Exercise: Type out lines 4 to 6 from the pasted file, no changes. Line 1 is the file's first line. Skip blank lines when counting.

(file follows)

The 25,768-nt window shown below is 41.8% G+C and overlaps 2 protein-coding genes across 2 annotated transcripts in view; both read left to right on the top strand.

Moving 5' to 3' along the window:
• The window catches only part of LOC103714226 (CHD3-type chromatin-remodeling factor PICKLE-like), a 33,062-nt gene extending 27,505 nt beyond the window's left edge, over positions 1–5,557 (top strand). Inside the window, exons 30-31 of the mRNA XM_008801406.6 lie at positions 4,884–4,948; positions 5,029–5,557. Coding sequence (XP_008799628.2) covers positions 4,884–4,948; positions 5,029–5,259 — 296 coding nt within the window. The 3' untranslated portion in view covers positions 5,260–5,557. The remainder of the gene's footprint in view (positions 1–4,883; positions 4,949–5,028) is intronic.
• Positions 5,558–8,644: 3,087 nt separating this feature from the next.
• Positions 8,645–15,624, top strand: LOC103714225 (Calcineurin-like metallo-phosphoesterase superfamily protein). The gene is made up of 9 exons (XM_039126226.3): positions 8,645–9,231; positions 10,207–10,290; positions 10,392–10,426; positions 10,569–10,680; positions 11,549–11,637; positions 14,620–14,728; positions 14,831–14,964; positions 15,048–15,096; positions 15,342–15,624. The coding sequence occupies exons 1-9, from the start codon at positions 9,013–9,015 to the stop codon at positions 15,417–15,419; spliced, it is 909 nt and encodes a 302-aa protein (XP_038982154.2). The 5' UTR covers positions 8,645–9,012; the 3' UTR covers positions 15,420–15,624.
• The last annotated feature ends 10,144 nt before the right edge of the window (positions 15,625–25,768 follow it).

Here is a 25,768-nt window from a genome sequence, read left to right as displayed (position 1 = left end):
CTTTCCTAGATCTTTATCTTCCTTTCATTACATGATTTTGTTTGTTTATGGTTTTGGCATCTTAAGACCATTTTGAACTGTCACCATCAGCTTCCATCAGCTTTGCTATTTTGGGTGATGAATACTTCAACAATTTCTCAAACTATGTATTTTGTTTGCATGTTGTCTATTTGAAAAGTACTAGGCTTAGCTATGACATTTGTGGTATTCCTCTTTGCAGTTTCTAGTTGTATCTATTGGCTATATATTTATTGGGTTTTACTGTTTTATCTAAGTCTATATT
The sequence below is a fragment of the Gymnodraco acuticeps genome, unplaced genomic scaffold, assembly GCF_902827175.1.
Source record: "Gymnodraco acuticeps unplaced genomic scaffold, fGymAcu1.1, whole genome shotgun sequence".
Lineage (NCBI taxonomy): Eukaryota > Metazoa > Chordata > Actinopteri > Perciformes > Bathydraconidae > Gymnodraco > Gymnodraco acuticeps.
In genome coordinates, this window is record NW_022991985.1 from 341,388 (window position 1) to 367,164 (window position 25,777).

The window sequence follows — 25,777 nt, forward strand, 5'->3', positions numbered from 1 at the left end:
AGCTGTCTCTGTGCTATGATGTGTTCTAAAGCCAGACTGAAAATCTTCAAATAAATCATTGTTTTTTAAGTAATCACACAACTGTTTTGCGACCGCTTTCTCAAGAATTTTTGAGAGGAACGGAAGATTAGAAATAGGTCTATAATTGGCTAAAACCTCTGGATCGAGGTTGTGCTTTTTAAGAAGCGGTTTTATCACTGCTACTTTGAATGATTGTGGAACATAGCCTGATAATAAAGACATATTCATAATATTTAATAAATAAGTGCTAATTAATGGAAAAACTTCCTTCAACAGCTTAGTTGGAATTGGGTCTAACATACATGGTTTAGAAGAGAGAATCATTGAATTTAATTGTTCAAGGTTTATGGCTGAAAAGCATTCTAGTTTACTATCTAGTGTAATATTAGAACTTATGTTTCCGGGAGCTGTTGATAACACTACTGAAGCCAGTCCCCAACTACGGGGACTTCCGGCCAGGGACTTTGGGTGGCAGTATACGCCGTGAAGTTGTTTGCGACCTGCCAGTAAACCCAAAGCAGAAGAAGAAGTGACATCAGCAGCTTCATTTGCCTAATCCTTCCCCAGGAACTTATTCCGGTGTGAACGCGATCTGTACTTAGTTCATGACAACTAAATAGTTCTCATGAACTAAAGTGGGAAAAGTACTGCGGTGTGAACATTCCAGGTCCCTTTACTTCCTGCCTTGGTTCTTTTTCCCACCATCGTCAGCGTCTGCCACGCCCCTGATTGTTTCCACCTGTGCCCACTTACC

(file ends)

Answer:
• Positions 5,558–8,644: 3,087 nt separating this feature from the next.
• Positions 8,645–15,624, top strand: LOC103714225 (Calcineurin-like metallo-phosphoesterase superfamily protein). The gene is made up of 9 exons (XM_039126226.3): positions 8,645–9,231; positions 10,207–10,290; positions 10,392–10,426; positions 10,569–10,680; positions 11,549–11,637; positions 14,620–14,728; positions 14,831–14,964; positions 15,048–15,096; positions 15,342–15,624. The coding sequence occupies exons 1-9, from the start codon at positions 9,013–9,015 to the stop codon at positions 15,417–15,419; spliced, it is 909 nt and encodes a 302-aa protein (XP_038982154.2). The 5' UTR covers positions 8,645–9,012; the 3' UTR covers positions 15,420–15,624.
• The last annotated feature ends 10,144 nt before the right edge of the window (positions 15,625–25,768 follow it).